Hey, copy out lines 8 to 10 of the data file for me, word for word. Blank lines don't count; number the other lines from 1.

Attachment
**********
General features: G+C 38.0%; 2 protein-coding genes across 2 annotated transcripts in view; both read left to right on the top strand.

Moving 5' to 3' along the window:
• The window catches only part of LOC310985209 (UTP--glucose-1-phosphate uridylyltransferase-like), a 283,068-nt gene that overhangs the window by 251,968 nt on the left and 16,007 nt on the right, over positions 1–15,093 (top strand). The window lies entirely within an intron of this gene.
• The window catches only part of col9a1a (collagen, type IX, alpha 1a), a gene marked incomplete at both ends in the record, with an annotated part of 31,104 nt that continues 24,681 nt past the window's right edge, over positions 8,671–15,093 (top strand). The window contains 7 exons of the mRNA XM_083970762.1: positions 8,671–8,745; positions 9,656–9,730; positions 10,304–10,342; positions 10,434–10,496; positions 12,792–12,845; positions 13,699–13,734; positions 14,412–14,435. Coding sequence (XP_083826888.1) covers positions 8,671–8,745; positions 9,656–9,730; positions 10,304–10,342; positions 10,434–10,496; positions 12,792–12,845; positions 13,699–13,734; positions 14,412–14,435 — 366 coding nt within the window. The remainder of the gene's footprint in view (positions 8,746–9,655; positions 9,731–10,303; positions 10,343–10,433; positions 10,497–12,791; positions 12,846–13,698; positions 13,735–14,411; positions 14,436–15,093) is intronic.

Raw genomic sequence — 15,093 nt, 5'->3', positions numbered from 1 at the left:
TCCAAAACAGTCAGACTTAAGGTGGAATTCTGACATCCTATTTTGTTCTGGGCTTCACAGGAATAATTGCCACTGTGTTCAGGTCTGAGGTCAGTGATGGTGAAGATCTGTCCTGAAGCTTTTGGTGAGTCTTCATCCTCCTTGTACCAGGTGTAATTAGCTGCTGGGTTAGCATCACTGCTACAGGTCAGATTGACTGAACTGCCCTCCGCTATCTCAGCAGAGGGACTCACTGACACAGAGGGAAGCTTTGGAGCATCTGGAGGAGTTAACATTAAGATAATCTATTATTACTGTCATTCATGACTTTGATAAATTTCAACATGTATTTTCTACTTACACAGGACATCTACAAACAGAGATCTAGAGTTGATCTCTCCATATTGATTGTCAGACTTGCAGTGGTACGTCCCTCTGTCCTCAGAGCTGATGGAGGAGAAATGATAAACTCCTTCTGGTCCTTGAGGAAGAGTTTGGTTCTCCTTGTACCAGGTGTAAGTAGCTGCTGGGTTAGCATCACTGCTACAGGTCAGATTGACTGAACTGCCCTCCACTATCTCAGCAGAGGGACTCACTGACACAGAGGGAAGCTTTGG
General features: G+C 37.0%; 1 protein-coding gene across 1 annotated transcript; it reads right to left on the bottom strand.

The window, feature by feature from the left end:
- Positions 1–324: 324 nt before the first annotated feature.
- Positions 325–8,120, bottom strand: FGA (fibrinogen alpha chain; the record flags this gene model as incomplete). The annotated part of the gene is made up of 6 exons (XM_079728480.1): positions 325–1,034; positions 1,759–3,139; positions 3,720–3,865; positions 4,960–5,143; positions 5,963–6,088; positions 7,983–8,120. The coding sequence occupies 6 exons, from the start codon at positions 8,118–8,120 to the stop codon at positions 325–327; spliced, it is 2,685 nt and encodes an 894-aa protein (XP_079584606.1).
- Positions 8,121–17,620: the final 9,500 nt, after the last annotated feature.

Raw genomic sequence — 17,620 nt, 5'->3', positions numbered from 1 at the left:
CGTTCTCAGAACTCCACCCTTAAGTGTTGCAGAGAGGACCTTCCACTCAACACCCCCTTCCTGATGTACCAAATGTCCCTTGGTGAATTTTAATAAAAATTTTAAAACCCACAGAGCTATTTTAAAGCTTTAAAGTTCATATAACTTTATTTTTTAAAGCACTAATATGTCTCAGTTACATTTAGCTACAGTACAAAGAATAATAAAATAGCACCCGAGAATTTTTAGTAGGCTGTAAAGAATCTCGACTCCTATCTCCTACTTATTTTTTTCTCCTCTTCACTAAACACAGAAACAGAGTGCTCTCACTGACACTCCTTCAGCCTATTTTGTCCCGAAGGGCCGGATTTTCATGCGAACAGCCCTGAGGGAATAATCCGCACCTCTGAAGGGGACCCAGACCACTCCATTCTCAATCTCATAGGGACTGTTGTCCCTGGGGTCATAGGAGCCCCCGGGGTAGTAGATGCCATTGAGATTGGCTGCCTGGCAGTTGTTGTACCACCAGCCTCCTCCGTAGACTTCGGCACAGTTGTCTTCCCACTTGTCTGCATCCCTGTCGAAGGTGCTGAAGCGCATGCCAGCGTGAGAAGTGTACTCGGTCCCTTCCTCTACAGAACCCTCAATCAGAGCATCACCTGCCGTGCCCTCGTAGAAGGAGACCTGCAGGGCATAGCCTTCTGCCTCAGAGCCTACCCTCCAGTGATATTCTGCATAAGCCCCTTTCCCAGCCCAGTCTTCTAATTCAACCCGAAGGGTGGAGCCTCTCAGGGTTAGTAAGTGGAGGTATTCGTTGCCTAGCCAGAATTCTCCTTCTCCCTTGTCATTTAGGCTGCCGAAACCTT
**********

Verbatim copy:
The window, feature by feature from the left end:
- Positions 1–324: 324 nt before the first annotated feature.
- Positions 325–8,120, bottom strand: FGA (fibrinogen alpha chain; the record flags this gene model as incomplete). The annotated part of the gene is made up of 6 exons (XM_079728480.1): positions 325–1,034; positions 1,759–3,139; positions 3,720–3,865; positions 4,960–5,143; positions 5,963–6,088; positions 7,983–8,120. The coding sequence occupies 6 exons, from the start codon at positions 8,118–8,120 to the stop codon at positions 325–327; spliced, it is 2,685 nt and encodes an 894-aa protein (XP_079584606.1).